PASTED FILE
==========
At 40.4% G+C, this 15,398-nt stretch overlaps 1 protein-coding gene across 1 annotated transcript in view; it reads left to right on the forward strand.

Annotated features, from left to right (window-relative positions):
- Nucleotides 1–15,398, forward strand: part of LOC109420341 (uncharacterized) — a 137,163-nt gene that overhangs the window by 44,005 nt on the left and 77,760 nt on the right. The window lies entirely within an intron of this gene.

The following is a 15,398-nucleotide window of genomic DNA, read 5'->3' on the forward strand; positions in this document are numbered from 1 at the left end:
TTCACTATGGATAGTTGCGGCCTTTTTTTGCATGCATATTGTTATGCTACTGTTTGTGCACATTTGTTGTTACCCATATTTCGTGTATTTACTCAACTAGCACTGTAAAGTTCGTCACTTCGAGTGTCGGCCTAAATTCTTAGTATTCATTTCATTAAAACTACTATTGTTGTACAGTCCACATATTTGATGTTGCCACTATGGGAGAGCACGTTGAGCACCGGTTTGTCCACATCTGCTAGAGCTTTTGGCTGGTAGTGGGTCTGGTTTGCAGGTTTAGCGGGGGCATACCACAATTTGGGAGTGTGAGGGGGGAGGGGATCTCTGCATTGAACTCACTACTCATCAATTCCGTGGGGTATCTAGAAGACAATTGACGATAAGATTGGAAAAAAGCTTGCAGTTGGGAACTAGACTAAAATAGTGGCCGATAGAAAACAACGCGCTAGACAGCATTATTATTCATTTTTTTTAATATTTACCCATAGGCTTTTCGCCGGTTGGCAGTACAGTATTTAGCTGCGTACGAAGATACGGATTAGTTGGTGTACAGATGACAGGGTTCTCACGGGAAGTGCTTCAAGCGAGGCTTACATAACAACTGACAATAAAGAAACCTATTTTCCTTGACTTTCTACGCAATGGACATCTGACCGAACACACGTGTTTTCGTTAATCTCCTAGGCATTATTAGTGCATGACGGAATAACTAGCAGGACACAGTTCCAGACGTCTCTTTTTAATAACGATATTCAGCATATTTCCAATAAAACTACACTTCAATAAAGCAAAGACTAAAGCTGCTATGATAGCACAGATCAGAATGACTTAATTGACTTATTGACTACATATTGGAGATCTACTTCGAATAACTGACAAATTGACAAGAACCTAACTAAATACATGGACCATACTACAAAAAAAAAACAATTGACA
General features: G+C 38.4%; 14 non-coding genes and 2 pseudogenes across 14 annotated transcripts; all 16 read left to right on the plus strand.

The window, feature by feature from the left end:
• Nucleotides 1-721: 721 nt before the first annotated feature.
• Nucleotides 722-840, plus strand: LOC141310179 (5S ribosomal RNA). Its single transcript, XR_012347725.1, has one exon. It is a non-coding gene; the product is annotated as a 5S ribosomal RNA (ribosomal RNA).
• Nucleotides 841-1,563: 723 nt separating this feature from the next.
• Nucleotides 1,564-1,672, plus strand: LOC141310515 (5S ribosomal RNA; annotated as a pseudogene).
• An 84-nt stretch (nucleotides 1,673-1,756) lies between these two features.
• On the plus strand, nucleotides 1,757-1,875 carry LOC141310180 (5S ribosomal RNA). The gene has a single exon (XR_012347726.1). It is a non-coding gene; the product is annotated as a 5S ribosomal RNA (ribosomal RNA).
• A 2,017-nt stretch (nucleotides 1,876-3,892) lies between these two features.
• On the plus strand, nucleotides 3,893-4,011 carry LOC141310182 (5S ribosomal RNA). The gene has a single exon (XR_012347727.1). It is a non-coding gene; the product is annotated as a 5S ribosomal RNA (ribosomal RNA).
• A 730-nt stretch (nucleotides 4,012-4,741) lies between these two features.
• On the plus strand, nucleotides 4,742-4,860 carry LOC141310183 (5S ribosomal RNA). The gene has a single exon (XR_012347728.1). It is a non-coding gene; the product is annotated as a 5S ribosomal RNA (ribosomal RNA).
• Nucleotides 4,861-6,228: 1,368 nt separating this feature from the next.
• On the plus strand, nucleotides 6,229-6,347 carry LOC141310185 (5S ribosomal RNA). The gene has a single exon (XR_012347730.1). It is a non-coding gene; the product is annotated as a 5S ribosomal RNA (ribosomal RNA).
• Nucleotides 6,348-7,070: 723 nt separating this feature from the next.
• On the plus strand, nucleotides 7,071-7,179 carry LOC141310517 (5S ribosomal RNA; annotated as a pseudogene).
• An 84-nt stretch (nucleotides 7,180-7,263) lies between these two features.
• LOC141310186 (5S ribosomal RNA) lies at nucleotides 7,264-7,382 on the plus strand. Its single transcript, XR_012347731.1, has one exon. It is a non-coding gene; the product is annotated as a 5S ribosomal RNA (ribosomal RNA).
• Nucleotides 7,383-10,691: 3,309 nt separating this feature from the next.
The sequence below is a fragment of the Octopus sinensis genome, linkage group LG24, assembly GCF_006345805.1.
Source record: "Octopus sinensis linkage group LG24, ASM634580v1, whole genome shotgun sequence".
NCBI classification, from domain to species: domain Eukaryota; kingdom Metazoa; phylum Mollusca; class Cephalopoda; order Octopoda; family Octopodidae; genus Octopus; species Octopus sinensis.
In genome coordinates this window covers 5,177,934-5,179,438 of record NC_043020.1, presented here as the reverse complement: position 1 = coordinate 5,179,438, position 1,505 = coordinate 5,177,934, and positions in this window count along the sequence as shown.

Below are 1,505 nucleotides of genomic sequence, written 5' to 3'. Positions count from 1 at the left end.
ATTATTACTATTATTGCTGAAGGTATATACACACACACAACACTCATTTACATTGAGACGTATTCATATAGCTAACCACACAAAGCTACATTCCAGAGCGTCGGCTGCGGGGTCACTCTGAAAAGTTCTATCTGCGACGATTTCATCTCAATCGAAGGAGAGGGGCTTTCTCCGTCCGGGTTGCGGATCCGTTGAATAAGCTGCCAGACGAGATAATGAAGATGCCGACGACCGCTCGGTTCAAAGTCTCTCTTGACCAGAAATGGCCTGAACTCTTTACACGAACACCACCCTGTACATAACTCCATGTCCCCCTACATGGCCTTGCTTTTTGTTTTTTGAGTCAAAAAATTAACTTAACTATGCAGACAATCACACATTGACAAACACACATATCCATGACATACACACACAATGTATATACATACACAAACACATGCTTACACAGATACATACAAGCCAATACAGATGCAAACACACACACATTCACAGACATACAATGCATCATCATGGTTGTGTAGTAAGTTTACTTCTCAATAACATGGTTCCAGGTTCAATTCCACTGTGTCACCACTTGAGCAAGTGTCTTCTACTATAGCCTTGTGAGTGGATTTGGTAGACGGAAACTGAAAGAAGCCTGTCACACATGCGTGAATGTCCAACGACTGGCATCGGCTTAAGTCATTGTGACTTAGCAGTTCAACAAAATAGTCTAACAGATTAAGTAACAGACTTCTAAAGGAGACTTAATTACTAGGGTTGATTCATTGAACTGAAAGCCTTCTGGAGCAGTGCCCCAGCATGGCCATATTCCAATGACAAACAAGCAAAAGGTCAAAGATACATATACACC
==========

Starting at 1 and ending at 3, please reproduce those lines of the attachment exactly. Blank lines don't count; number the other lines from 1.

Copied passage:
At 40.4% G+C, this 15,398-nt stretch overlaps 1 protein-coding gene across 1 annotated transcript in view; it reads left to right on the forward strand.

Annotated features, from left to right (window-relative positions):
- Nucleotides 1–15,398, forward strand: part of LOC109420341 (uncharacterized) — a 137,163-nt gene that overhangs the window by 44,005 nt on the left and 77,760 nt on the right. The window lies entirely within an intron of this gene.